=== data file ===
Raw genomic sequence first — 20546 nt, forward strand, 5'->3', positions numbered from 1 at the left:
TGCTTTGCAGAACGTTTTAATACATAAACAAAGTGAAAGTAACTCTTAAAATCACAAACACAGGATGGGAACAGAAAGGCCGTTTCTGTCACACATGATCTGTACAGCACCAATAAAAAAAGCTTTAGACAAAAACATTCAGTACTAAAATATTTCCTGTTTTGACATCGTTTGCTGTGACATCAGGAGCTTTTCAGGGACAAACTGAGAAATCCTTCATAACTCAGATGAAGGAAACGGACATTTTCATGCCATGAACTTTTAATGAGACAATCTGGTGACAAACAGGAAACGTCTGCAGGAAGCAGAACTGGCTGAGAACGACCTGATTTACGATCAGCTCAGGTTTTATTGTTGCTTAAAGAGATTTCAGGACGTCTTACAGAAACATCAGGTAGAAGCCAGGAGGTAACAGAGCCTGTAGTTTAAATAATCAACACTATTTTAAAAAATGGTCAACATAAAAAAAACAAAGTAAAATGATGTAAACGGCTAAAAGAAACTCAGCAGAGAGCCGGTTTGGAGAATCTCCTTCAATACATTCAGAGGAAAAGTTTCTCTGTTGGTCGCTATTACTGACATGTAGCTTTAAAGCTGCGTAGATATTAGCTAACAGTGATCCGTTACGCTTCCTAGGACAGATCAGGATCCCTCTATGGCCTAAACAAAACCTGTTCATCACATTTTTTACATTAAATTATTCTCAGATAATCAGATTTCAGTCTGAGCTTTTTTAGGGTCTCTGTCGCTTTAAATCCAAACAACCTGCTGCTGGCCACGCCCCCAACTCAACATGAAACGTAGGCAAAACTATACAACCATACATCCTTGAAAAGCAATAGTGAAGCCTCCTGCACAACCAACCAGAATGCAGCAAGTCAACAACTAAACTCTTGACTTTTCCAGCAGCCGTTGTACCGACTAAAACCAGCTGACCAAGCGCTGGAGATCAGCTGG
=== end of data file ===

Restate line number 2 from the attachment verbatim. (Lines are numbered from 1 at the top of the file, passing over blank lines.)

TGCTTTGCAGAACGTTTTAATACATAAACAAAGTGAAAGTAACTCTTAAAATCACAAACACAGGATGGGAACAGAAAGGCCGTTTCTGTCACACATGATCTGTACAGCACCAATAAAAAAAGCTTTAGACAAAAACATTCAGTACTAAAATATTTCCTGTTTTGACATCGTTTGCTGTGACATCAGGAGCTTTTCAGGGACAAACTGAGAAATCCTTCATAACTCAGATGAAGGAAACGGACATTTTCATGCCATGAACTTTTAATGAGACAATCTGGTGACAAACAGGAAACGTCTGCAGGAAGCAGAACTGGCTGAGAACGACCTGATTTACGATCAGCTCAGGTTTTATTGTTGCTTAAAGAGATTTCAGGACGTCTTACAGAAACATCAGGTAGAAGCCAGGAGGTAACAGAGCCTGTAGTTTAAATAATCAACACTATTTTAAAAAATGGTCAACATAAAAAAAACAAAGTAAAATGATGTAAACGGCTAAAAGAAACTCAGCAGAGAGCCGGTTTGGAGAATCTCCTTCAATACATTCAGAGGAAAAGTTTCTCTGTTGGTCGCTATTACTGACATGTAGCTTTAAAGCTGCGTAGATATTAGCTAACAGTGATCCGTTACGCTTCCTAGGACAGATCAGGATCCCTCTATGGCCTAAACAAAACCTGTTCATCACATTTTTTACATTAAATTATTCTCAGATAATCAGATTTCAGTCTGAGCTTTTTTAGGGTCTCTGTCGCTTTAAATCCAAACAACCTGCTGCTGGCCACGCCCCCAACTCAACATGAAACGTAGGCAAAACTATACAACCATACATCCTTGAAAAGCAATAGTGAAGCCTCCTGCACAACCAACCAGAATGCAGCAAGTCAACAACTAAACTCTTGACTTTTCCAGCAGCCGTTGTACCGACTAAAACCAGCTGACCAAGCGCTGGAGATCAGCTGG